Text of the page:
Are Americans Right About Their Constitutional Rights?
EAGAN, Minn., Sept. 19 /PRNewswire/ -- Most Americans can correctly identify most of the basic individual rights contained in the U.S. Constitution and Bill of Rights, according to a new survey conducted by the legal Web site FindLaw.com. But Americans also have some mistaken beliefs when it comes to constitutional rights. The national survey was conducted in honor of Constitution Day, the annual celebration that marks the signing of the U.S. Constitution in 1787.
More than eight out of 10 Americans can correctly identify that freedom of speech, freedom of the press, right to free exercise of religion, right to a fair and speedy jury trial in criminal cases and the right to peaceably assemble are rights explicitly granted by the Constitution and its amendments.
However, the survey found that many Americans identified certain rights as being explicitly granted by the Constitution and its amendments when, in fact, they are not. For example, 78 percent of Americans believe that the right to vote is guaranteed by the Constitution. Although the Constitution and its amendments contain provisions for the direct election of members of Congress and protections against voting discrimination, there is no explicit or all- encompassing constitutional right to vote.
Sixty-eight percent of Americans believe the pursuit of happiness is a constitutionally protected right. In fact, it is the Declaration of Independence that discussed certain unalienable rights, including "life, liberty and the pursuit of happiness." However, the pursuit of happiness is neither mentioned nor protected by the U.S. Constitution.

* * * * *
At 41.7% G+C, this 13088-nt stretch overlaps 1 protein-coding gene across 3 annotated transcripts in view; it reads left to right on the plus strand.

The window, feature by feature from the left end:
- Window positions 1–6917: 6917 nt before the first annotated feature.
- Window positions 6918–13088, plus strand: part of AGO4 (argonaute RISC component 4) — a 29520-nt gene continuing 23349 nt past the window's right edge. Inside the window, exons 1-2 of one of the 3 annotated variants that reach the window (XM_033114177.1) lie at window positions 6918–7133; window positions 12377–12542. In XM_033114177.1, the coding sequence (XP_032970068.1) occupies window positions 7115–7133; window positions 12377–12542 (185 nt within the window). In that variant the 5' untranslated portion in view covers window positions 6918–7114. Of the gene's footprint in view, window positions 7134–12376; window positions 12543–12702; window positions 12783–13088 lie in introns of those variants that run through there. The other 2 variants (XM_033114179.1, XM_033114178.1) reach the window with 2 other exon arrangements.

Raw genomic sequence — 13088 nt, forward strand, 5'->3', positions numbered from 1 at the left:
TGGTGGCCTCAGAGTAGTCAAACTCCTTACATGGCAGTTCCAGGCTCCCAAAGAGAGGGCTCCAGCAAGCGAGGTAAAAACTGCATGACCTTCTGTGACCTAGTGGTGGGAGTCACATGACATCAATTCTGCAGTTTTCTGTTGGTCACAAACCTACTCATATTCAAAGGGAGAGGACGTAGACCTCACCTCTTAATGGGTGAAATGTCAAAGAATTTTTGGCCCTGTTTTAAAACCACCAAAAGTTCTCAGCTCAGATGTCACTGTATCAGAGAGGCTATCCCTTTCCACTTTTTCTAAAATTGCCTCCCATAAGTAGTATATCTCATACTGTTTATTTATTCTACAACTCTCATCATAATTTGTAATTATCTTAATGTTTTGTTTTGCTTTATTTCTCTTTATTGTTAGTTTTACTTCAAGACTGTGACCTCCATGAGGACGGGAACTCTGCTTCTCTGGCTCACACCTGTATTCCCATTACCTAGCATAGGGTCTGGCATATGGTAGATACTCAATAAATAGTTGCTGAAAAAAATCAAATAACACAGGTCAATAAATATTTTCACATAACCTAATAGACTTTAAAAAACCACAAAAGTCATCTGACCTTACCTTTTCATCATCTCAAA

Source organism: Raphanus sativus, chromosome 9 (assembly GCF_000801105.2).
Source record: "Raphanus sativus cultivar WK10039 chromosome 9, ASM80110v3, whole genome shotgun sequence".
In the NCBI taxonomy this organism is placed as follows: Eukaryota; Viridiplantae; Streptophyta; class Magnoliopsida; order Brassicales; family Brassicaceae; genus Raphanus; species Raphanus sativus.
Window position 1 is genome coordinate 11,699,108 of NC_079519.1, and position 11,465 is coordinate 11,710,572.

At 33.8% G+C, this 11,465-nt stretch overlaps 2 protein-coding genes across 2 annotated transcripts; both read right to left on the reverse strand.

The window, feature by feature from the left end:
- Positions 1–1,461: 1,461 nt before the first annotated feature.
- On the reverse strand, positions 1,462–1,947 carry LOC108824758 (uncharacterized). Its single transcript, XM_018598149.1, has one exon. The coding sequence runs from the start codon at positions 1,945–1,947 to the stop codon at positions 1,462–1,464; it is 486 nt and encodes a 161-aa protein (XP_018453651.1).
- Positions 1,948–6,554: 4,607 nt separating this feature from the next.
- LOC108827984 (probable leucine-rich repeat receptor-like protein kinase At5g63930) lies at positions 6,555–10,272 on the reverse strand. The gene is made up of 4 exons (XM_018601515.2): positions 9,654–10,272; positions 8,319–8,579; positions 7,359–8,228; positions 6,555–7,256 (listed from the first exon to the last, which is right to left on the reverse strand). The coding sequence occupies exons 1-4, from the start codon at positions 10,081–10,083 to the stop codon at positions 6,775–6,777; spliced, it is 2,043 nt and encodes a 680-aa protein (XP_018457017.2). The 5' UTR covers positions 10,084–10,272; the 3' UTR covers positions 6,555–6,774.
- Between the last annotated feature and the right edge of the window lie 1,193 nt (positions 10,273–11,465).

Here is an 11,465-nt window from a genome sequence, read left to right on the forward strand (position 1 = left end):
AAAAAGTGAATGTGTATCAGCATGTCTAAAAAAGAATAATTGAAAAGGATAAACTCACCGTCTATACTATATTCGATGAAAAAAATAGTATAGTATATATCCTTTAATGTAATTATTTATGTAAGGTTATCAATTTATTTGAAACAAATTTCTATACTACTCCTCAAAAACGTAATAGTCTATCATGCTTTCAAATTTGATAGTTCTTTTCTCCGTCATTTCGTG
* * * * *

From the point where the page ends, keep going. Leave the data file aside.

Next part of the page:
Similarly, 28 percent of Americans believe there is a right to public education in the Constitution, while 12 percent believe there is a constitutional right to housing and a right to health care.
"The survey shows that Americans have a great belief in the power of our Constitution and understand that it remains an important protector of our freedoms," said Arthur Miller, Bruce Bromley Professor of Law at Harvard Law School. "Thus, perhaps they can be forgiven for believing that it guarantees us more than even the authors of the Constitution and Bill of Rights intended to cover when they wrote them more than 200 years ago."
The survey was conducted for FindLaw.com by Harris Interactive, using a demographically balanced sample of 1,000 American adults, with a margin of error of plus-or-minus 3 percent.
More information on the U.S. Constitution, including the complete text of the document, commentary by leading legal scholars on constitutional issues, and links to U.S. Constitution resources at the National Archives, Library of Congress and National Constitution Center can be found at http://public.findlaw.com/constitution-day.
The following is the percentage of American adults who correctly identified rights that are contained in the Constitution and its amendments:
93% Freedom of speech 89% Right to free expression of religion 86% Freedom of press 83% Right to fair and speedy jury trial in criminal cases 83% Freedom of assembly
The percentage of American adults who believe the following rights are contained in the Constitution and its amendments:
78% Right to vote 64% Right to pursuit of happiness 28% Right to public education 12% Right to housing 12% Right to health care
CONTACT: Leonard Lee for FindLaw.com , +1-612-670-3445, email@example.com
Web site: http://www.findlaw.com/